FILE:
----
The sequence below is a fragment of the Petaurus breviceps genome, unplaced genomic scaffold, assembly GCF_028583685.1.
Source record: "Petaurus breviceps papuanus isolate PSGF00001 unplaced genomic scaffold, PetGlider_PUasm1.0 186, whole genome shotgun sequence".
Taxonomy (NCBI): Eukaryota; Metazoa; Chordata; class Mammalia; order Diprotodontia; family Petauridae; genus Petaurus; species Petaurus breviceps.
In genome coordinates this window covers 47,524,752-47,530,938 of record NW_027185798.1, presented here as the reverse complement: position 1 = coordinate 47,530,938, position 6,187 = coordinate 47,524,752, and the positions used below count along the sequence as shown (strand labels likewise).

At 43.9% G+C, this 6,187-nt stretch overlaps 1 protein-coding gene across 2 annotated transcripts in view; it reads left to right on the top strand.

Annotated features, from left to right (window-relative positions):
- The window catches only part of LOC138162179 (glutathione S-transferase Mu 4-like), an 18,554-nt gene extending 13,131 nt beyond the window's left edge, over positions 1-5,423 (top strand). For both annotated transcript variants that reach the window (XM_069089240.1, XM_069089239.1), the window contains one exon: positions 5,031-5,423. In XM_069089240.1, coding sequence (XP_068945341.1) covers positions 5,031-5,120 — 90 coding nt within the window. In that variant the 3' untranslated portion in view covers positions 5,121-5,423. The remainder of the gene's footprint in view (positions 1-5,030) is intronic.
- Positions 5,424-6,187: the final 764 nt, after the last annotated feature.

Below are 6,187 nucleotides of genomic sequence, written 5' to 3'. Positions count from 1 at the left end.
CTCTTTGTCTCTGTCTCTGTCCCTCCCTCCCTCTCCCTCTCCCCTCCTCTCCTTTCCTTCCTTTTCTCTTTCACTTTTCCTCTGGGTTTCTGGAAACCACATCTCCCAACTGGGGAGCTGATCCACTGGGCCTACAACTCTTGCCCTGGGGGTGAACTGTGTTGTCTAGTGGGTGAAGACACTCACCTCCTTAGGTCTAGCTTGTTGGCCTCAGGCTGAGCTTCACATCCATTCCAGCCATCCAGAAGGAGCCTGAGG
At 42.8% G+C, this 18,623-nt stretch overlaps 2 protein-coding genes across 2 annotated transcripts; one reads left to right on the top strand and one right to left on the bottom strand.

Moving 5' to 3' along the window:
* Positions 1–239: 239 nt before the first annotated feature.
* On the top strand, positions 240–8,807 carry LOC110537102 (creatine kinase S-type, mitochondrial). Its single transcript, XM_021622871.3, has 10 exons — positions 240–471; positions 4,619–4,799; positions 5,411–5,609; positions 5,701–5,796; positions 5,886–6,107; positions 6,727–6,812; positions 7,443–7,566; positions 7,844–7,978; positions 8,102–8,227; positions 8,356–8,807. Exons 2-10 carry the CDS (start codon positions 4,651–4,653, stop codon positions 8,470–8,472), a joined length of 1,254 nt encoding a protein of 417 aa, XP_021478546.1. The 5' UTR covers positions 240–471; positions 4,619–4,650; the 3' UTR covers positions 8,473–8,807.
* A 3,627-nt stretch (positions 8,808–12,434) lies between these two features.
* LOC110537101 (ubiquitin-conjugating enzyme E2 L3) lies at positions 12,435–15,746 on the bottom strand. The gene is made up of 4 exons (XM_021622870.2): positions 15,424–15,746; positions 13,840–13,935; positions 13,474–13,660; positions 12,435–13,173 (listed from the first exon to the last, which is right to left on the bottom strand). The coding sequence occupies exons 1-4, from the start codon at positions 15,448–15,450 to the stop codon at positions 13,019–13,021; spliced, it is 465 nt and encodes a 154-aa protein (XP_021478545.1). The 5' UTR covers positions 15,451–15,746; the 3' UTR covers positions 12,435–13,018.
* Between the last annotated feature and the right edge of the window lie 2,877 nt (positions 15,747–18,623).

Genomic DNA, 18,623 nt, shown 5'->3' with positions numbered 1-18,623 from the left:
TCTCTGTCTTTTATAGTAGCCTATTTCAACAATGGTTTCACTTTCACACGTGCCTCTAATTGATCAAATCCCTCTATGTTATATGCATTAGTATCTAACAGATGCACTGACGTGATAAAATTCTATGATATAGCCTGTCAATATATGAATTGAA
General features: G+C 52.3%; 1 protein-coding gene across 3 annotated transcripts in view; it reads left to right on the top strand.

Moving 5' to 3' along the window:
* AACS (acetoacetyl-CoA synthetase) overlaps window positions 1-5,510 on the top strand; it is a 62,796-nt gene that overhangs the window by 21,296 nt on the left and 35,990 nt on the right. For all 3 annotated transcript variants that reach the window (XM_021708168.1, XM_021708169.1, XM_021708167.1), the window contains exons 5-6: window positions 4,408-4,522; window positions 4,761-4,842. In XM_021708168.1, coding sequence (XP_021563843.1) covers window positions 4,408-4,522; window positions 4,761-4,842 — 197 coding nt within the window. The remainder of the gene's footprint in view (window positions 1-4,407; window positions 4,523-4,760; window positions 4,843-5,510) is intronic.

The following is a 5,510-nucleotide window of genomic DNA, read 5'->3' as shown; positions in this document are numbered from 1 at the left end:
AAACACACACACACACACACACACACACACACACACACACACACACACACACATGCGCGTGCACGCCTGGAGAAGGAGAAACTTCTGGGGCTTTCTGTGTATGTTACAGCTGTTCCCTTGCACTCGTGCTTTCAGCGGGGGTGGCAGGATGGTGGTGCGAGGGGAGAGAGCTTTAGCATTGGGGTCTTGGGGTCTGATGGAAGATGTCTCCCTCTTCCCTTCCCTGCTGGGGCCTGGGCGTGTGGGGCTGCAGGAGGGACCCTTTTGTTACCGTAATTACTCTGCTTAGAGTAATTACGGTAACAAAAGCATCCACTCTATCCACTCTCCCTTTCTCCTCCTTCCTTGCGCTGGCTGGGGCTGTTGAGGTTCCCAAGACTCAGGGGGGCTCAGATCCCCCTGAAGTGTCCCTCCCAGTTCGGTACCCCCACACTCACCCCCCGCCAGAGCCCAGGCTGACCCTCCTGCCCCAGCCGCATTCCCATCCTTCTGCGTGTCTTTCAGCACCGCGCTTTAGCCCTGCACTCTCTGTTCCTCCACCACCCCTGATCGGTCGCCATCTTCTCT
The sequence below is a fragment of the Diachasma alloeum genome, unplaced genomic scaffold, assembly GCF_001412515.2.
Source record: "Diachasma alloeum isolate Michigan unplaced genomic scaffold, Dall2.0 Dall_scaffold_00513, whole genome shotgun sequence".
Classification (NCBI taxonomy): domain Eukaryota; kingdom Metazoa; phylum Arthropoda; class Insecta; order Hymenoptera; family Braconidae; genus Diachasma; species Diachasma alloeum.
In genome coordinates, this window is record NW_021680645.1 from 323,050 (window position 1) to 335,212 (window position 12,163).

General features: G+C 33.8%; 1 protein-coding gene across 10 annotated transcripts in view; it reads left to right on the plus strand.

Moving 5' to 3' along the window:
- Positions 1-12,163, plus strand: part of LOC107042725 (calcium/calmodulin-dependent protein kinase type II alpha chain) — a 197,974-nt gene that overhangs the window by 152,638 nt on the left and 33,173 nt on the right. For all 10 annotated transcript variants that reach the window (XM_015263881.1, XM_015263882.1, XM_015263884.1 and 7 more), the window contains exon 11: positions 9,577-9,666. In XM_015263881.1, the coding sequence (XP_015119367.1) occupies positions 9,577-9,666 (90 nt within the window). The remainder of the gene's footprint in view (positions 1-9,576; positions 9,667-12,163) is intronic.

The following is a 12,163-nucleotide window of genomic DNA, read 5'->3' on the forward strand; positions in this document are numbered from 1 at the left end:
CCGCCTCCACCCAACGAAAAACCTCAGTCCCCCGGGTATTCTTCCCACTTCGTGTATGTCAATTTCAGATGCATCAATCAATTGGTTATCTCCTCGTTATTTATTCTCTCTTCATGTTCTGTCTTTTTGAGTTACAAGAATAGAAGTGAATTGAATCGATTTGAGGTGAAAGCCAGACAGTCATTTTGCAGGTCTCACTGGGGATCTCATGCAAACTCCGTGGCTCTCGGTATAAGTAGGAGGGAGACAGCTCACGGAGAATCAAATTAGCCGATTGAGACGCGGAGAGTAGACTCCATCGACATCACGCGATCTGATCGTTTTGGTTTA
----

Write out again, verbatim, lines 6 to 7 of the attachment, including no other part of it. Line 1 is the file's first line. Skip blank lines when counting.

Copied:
Annotated features, from left to right (window-relative positions):
- The window catches only part of LOC138162179 (glutathione S-transferase Mu 4-like), an 18,554-nt gene extending 13,131 nt beyond the window's left edge, over positions 1-5,423 (top strand). For both annotated transcript variants that reach the window (XM_069089240.1, XM_069089239.1), the window contains one exon: positions 5,031-5,423. In XM_069089240.1, coding sequence (XP_068945341.1) covers positions 5,031-5,120 — 90 coding nt within the window. In that variant the 3' untranslated portion in view covers positions 5,121-5,423. The remainder of the gene's footprint in view (positions 1-5,030) is intronic.